Politics polarize, community unites


News outlets are routinely filled with commentary and analysis suggesting that 21st-century America is a deeply polarized nation. Countless stories are presented as a battle between conservatives and liberals, Republicans and Democrats, private sector and public.

Political activists fan the flames with talking points “proving” that they hold the moral and rational high ground. They convey a sense that anybody who disagrees with them is either stupid or corrupt.

Watching all this makes many people fighting mad and fills them with a burning desire to beat the other team. Far too many nice and reasonable people get so riled up by partisanship that they do rude and obnoxious things. Friends begin to tune them out and avoid them because their intensity and single-minded focus is tiresome.

The saddest part of all comes when the campaigning ends and people learn the ultimate futility of engaging in politics. Even when your team wins, nothing really changes and the anger increases.

Some commentators long for a more civilized form of political combat. They want to believe that social media or alienated voters or some other outside force is causing the problem.

Such a utopian fantasy misses the point. Polarization is not a cancer on the body politic; it is the lifeblood of politics. Politicians grasping for power and money need polarization to pose as heroes protecting “their” voters from the “other” side.

Polarization distracts attention from the reality that politicians are less important than they think they are. It hides the truth that culture leads and politicians lag behind.

Perhaps worst of all, political polarization blinds many to the common ground we share as Americans. As a nation founded upon the ideals of freedom, equality and self-governance, we share a common creed:

∫ Just about all of us believe we have the right to live our lives as we see fit, so long as we respect the rights of others to do the same.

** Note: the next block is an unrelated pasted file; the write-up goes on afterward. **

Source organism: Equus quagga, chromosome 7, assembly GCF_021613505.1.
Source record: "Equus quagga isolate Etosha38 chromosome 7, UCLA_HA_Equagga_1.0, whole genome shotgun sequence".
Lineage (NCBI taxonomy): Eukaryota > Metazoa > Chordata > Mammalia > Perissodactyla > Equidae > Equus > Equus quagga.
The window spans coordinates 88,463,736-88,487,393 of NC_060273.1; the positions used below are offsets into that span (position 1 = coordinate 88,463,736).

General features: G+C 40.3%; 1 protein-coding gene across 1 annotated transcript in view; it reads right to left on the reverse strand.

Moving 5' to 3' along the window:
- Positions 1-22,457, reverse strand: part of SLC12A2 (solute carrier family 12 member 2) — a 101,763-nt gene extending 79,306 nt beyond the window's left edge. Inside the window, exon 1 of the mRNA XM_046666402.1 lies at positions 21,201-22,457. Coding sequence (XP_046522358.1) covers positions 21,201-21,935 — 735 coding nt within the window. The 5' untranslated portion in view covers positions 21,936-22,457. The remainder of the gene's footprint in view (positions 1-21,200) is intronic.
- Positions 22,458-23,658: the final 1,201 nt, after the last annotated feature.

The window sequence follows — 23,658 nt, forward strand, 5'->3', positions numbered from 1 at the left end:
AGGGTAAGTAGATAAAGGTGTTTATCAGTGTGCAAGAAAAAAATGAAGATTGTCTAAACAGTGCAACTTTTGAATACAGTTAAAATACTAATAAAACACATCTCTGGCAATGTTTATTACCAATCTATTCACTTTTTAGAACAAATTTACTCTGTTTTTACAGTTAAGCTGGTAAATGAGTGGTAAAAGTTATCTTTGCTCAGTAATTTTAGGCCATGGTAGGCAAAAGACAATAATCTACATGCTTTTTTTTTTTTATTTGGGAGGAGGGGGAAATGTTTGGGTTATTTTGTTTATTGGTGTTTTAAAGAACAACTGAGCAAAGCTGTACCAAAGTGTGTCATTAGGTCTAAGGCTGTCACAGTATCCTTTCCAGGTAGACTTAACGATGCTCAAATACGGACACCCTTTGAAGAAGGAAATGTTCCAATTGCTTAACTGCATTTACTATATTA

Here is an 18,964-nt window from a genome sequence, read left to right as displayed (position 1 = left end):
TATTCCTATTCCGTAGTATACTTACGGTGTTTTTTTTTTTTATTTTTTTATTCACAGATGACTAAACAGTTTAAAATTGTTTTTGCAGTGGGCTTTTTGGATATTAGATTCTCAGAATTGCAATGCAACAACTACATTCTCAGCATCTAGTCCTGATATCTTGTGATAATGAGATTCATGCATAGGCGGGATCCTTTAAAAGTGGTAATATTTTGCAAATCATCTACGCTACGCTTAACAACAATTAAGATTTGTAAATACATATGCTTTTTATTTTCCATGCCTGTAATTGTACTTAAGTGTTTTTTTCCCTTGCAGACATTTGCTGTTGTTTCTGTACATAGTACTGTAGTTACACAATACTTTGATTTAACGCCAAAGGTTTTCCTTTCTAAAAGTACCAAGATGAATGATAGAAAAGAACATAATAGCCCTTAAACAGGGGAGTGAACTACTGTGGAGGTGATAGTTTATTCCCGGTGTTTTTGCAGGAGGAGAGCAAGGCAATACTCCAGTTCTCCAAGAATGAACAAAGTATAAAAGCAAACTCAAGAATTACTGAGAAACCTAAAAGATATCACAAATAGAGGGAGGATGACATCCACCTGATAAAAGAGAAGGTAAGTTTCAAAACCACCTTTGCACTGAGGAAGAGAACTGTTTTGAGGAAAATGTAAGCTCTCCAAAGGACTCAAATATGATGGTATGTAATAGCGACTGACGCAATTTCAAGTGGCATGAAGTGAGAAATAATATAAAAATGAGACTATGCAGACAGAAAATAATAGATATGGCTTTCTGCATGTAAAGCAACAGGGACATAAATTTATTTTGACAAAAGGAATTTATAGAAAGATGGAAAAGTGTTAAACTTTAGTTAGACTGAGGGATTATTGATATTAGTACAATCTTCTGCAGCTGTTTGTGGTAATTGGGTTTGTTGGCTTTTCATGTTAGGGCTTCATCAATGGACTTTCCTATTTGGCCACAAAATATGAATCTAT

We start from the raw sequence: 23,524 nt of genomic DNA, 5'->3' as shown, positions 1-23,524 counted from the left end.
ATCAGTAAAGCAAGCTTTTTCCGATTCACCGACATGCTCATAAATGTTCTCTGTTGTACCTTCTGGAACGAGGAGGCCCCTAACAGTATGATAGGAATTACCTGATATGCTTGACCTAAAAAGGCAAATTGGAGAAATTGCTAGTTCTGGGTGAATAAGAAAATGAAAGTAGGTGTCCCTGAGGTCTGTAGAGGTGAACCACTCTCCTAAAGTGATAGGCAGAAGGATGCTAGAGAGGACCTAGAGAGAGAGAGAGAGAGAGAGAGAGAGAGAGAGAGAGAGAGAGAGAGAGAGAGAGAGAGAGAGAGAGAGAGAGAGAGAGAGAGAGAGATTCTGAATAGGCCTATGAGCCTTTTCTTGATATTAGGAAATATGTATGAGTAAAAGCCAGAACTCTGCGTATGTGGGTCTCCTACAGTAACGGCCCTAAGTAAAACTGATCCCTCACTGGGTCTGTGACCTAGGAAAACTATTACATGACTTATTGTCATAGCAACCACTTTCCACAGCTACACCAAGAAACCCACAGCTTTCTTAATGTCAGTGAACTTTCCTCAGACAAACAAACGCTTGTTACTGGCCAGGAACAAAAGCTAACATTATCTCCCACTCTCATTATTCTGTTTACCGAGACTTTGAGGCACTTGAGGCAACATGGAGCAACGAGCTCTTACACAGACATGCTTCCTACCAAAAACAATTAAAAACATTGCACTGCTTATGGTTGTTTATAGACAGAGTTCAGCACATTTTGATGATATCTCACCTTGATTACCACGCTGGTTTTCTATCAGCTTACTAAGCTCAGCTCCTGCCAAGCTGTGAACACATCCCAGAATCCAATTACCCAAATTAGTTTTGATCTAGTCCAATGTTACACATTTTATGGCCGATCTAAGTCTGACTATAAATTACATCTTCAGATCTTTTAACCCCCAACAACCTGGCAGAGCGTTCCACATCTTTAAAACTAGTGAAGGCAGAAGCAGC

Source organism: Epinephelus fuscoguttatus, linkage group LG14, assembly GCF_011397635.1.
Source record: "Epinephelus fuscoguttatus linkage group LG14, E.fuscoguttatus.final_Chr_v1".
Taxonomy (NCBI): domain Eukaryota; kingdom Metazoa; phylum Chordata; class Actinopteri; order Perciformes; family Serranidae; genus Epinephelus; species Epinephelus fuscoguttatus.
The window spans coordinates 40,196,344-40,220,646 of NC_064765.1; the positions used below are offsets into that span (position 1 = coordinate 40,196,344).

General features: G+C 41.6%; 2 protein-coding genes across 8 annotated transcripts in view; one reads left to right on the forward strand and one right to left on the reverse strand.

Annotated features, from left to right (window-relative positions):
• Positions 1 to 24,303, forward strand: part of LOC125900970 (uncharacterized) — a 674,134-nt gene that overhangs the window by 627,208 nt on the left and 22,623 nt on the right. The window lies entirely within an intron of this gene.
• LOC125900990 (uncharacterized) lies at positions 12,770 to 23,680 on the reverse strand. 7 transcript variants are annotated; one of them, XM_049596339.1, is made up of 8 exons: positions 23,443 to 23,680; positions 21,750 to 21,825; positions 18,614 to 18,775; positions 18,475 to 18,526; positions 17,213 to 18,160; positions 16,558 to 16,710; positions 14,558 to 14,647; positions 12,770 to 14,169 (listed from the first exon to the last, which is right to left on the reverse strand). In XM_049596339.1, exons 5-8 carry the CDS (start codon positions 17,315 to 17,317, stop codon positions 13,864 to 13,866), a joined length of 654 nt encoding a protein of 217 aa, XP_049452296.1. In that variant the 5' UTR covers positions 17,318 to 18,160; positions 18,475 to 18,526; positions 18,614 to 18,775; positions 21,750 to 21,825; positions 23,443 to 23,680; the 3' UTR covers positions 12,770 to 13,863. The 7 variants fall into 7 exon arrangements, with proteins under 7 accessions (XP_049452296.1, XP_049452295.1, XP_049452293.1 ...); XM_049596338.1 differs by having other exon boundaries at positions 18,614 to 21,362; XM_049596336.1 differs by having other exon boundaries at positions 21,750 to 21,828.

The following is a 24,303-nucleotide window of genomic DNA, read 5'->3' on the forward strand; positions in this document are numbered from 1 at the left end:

∫ We also share a nearly universal desire to create a better world by working together in community. That’s the best use of our individual freedom.

Building upon these shared values, America’s real leaders reside far from Washington and serve their communities in a variety of ways. Most importantly, they recognize that governing is not the responsibility of government alone. Instead, every organization has a role to play in making society work.

Community leaders work through a variety of local groups typically formed to meet a specific need. They could be anything from volunteer fire departments to beautification committees or theater groups. When a need arises, servant leaders seek to unleash the creativity of individual Americans, families, community groups, churches, entrepreneurs, small businesses, local governments and anyone willing to help.

Most of these efforts produce a side benefit that is even more valuable than the task at hand. Working together in community builds relationships between people from different backgrounds and with different experiences. That builds social capital, which can unify a community and a nation.

America is much bigger — and better — than its politics. Our political process may be divided and dysfunctional. But our nation is not. Thankfully, the leadership that can bring us together is already hard at work in communities throughout the land.

By Patricia Older

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